Zurich to fund schools for foreigners

Demand for international schools far outstrips the availability of places Keystone

Foreign businesspeople should find it easier to educate their children in Zurich, following a government decision to help fund new international schools.

This content was published on June 15, 2002 - 10:15

Zurich's cantonal government has agreed to subsidise the construction of extra schools to cater for the needs of its large international community.

Three international schools in the canton look after the educational needs of around 1,400 children, but demand far outstrips the availability of places and new schools are currently in the pipeline.

The Radical Party, one of the three major political parties to back the move, said international schools were essential if the canton was to retain its distinctive cosmopolitan flavour. "You can't have an international Zurich without international schools," a party spokesman commented.

Indeed, according to Karin Sarbach who runs one of Zurich's three international schools, companies wanting to set up shop in Switzerland often choose their location based on access to international schools to ensure they can attract top-quality employees from abroad.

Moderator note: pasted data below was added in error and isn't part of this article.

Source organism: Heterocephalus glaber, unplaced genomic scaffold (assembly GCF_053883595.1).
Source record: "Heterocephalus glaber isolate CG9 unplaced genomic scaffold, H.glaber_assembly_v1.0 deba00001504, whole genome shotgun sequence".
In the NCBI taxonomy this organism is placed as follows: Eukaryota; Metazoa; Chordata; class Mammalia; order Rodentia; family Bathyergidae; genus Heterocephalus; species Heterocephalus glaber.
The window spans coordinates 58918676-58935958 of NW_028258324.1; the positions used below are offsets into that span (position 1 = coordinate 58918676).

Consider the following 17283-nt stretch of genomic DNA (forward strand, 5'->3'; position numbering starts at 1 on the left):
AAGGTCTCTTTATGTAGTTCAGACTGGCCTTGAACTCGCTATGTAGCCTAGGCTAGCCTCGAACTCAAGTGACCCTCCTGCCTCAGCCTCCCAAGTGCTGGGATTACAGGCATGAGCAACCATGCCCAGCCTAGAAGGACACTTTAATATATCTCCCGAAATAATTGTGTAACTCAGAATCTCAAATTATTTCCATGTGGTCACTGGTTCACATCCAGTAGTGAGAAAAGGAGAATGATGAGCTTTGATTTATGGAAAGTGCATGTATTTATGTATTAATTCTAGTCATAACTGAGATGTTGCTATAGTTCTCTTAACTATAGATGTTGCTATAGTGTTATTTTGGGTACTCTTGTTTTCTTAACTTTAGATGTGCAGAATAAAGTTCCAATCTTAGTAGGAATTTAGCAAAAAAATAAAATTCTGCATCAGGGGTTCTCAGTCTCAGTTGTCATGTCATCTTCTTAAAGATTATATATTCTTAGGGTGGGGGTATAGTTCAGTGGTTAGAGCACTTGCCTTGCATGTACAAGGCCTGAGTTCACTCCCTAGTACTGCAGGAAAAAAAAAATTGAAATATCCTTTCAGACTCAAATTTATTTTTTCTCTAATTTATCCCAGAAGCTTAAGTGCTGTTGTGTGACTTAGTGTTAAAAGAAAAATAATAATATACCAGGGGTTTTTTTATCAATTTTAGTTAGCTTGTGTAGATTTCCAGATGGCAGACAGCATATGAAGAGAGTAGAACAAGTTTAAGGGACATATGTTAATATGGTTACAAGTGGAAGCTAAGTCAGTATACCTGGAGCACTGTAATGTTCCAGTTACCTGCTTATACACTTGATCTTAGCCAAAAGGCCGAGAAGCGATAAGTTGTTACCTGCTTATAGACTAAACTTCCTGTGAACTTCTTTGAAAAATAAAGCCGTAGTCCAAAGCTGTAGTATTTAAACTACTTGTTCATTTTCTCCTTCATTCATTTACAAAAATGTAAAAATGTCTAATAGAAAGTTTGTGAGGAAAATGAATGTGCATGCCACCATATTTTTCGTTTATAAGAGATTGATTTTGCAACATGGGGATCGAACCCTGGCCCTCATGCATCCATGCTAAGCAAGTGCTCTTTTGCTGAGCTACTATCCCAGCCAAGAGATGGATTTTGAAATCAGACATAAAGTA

Key attraction for companies

"We have heard from several companies, which want to know the situation with international schools," she told swissinfo. "They usually contact us before deciding in which canton they will open a new headquarters."

International schools cater mainly for the children of business managers who come to Zurich for a period of two or three years and then move on. The cantonal government said it would be a waste of time for these children to be integrated into the state school system.

According to the Swiss People's Party, integration would also cost the state SFr24 million.

One school which stands to benefit from the scheme is Sarbach's Wallisellen International School, which is planning to expand (see "Swiss give English lessons to English speakers" below).

Her husband and business partner, Daniel Sarbach, says more parents - including the Swiss - want to give their children the benefit of an English-language education in an international environment.

"There is enough demand to set up a new campus to cater for 600 students," Sarbach told swissinfo.

The local government's decision brings Zurich into line with several other Swiss cantons, which subsidise international schools.


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